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How to Prepare for Estate Taxes

 

Even if your assets are not the greatest, you want to know about estate taxes in your state – because it’s not only federal estate tax that can take a big chunk of your heirs’ inheritance but also the state taxes.

We put together some important info on estate taxes, and how you can prepare for them so they will be covered after your death, instead of becoming the responsibility of your beneficiaries.

IRS estate taxes are taxes on the privilege of transferring property to the deceased heirs, and an inheritance tax is a tax on the privilege of receiving property from a deceased benefactor.

The heir is responsible for paying an inheritance tax – it’s not the estate of the deceased, are it’s levied at the federal level. There is a federal estate tax and a state estate tax in some states.

Since 2013, the IRS estate tax exemption has been indexed for inflation; but it took a big jump for 2018 due to the new tax plan that President Trump signed in December 2017. The current federal estate tax rate is 40%.

If your estate is within the estate tax limits, and your intention is to leave the maximum amount of your assets to your heirs – some thorough estate tax planning is needed.

If you want to minimize the amount of your estate tax, you may want to get professional guidance as to how to reduce your assets, such as through a charitable donation (to be deducted at tax time), and giving to your heirs. If you give up to $15,000 a year, it is considered the annual gift tax exclusion. Each single filer or member of a married couple can give up to $15,000, to as many people as they want. If the gift amount is more than $15,000 to any one beneficiary, then the federal gift tax rate has to be paid, which is 40%, the same as the estate tax rate.

There are cases where the estate of a deceased accumulates income, known as Income in Respect of Decedent (IRD). It can be for a property sale that hasn’t gone through by the time the owner dies. If the estate is large, it might face double taxation at the federal level – first, the regular estate tax and second, the income tax on the IRD. The estate tax deduction ensures that the same assets are not taxed twice.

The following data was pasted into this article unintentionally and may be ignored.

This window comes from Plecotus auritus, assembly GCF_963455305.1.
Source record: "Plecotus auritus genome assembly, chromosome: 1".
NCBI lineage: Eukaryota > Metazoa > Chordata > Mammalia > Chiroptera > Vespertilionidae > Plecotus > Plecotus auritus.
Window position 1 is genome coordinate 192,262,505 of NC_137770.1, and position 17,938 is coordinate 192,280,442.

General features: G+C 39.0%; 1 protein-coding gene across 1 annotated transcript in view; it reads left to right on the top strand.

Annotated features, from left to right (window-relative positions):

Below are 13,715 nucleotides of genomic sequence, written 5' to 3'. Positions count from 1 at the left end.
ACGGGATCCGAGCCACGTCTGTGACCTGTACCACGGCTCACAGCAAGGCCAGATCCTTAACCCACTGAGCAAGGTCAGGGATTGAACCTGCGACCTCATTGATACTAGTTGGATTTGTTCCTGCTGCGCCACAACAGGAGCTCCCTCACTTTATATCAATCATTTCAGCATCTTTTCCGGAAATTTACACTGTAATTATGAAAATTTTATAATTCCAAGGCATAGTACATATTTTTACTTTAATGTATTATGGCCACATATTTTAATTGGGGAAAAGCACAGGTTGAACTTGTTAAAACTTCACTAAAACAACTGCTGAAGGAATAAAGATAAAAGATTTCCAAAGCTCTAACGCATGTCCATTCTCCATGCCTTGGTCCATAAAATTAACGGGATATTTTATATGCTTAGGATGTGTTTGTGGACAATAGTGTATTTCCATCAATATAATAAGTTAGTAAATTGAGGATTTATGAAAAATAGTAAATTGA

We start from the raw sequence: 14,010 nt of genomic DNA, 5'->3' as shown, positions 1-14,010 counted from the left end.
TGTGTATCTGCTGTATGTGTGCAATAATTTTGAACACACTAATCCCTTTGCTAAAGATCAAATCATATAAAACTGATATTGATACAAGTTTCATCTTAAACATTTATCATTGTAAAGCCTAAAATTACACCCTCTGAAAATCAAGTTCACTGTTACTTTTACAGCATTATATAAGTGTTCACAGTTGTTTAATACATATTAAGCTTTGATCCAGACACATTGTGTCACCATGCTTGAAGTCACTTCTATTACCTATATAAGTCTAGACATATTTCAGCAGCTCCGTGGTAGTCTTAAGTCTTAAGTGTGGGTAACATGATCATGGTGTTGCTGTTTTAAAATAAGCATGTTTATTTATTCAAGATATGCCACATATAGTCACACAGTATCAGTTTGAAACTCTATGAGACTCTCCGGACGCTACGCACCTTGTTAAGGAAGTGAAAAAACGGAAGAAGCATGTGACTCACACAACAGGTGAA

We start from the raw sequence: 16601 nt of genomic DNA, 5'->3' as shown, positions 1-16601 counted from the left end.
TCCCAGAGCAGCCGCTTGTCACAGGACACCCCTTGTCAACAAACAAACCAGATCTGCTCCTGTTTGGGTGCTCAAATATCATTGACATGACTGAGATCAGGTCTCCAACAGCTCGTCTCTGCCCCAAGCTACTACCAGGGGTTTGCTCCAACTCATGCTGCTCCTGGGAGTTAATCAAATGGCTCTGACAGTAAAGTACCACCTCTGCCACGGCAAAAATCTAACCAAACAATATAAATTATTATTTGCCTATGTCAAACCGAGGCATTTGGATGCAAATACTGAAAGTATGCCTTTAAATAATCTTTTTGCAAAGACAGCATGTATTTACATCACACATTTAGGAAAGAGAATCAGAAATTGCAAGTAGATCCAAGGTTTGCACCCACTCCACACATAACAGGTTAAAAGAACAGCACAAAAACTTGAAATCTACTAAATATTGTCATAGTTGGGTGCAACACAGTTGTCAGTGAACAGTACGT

The federal estate tax affects cash, real estate, stock, or other assets that are transferred from a deceased person to his or her heirs.

Certain U.S. states, including New York, are levy estate taxes, which means that the estates of people who live there and whose assets are above the threshold for taxation will be taxed at both the federal and state level.

If you live in one of the states that have its own estate tax, less money will go to your heirs – so your beneficiaries have even more to gain from thoughtful estate planning and advanced gift making.

If you’re the person who’s in charge of paying estate taxes for someone who passed away, you may want to consider hiring a tax accountant and an estate lawyer to help you handle it the best way. In addition to estate taxes, separate income taxes may need to be filed for the deceased if his or her estate is generating income above IRS limits. To file a U.S. estate tax return, you’ll need to know the federal Taxpayer Identification Number (or TIN), which will be either an Employer Identification Number (EIN) for estate and trust returns or the decedent’s Social Security number (SSN) for his or her final Form 1040.

If you need to open a bank or brokerage account for an estate, you will need to apply for a TIN; this alerts the IRS that a new trust or estate exists – and tax returns from that entity will be expected even if there’s no obligation to file one.

You can wait for an IRS notice asking for a tax return and send a letter explaining that the estate did not have enough income to file; or, to avoid receiving such a notice altogether, prepare and file a return showing no income.

Seeking advice on when to file may be beneficial, because depending on how much income and when the estate stands to receive, using a different year-end could make a considerable difference in the total income tax. This is especially the case when the estate’s administration takes more than 12 months from start to finish. Creating a schedule of when and how much income you anticipate the estate to receive is a wise thing to do. An estate may select the last day of any month as its tax year-end, as long as the first year includes no more than 12 months.

Tax considerations are a very important issue to consider, since a properly prepared will can minimize tax liability.

It is always advisable to consult with a professional regarding your estate, inheritance, and gift taxes on both the federal and state levels.

At the Levin Law Group, our experienced wills and trusts lawyers in New York will assist you in advising and preparing a wide range of wills and estate planning documents.

Take steps today to ensure your wishes, interests and assets are protected – contact Levin Law Group New York wills and trust attorney regarding estate law.